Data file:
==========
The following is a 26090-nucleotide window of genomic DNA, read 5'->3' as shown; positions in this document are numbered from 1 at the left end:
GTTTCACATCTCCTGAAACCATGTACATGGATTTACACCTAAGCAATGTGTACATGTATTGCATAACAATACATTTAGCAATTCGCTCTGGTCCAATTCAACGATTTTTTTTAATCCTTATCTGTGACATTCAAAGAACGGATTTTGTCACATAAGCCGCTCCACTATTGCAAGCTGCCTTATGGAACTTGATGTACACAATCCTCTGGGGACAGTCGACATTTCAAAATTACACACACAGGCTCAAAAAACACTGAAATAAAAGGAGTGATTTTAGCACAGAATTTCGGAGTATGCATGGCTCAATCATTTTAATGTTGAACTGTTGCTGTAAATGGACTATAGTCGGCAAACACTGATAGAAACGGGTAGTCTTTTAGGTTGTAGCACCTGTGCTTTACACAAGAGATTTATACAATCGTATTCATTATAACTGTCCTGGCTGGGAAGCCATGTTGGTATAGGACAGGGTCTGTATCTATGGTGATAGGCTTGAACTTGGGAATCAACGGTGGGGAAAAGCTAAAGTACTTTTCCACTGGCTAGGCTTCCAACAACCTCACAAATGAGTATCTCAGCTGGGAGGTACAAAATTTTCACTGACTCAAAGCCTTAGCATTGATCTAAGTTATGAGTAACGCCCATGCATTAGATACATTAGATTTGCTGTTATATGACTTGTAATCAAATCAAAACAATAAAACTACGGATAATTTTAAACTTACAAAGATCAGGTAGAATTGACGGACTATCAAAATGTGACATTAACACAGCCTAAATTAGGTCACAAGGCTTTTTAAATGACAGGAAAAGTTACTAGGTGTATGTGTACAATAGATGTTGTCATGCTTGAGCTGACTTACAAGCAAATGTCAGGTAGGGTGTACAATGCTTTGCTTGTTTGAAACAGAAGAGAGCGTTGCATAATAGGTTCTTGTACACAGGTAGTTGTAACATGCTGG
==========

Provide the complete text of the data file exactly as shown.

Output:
The following is a 26090-nucleotide window of genomic DNA, read 5'->3' as shown; positions in this document are numbered from 1 at the left end:
GTTTCACATCTCCTGAAACCATGTACATGGATTTACACCTAAGCAATGTGTACATGTATTGCATAACAATACATTTAGCAATTCGCTCTGGTCCAATTCAACGATTTTTTTTAATCCTTATCTGTGACATTCAAAGAACGGATTTTGTCACATAAGCCGCTCCACTATTGCAAGCTGCCTTATGGAACTTGATGTACACAATCCTCTGGGGACAGTCGACATTTCAAAATTACACACACAGGCTCAAAAAACACTGAAATAAAAGGAGTGATTTTAGCACAGAATTTCGGAGTATGCATGGCTCAATCATTTTAATGTTGAACTGTTGCTGTAAATGGACTATAGTCGGCAAACACTGATAGAAACGGGTAGTCTTTTAGGTTGTAGCACCTGTGCTTTACACAAGAGATTTATACAATCGTATTCATTATAACTGTCCTGGCTGGGAAGCCATGTTGGTATAGGACAGGGTCTGTATCTATGGTGATAGGCTTGAACTTGGGAATCAACGGTGGGGAAAAGCTAAAGTACTTTTCCACTGGCTAGGCTTCCAACAACCTCACAAATGAGTATCTCAGCTGGGAGGTACAAAATTTTCACTGACTCAAAGCCTTAGCATTGATCTAAGTTATGAGTAACGCCCATGCATTAGATACATTAGATTTGCTGTTATATGACTTGTAATCAAATCAAAACAATAAAACTACGGATAATTTTAAACTTACAAAGATCAGGTAGAATTGACGGACTATCAAAATGTGACATTAACACAGCCTAAATTAGGTCACAAGGCTTTTTAAATGACAGGAAAAGTTACTAGGTGTATGTGTACAATAGATGTTGTCATGCTTGAGCTGACTTACAAGCAAATGTCAGGTAGGGTGTACAATGCTTTGCTTGTTTGAAACAGAAGAGAGCGTTGCATAATAGGTTCTTGTACACAGGTAGTTGTAACATGCTGG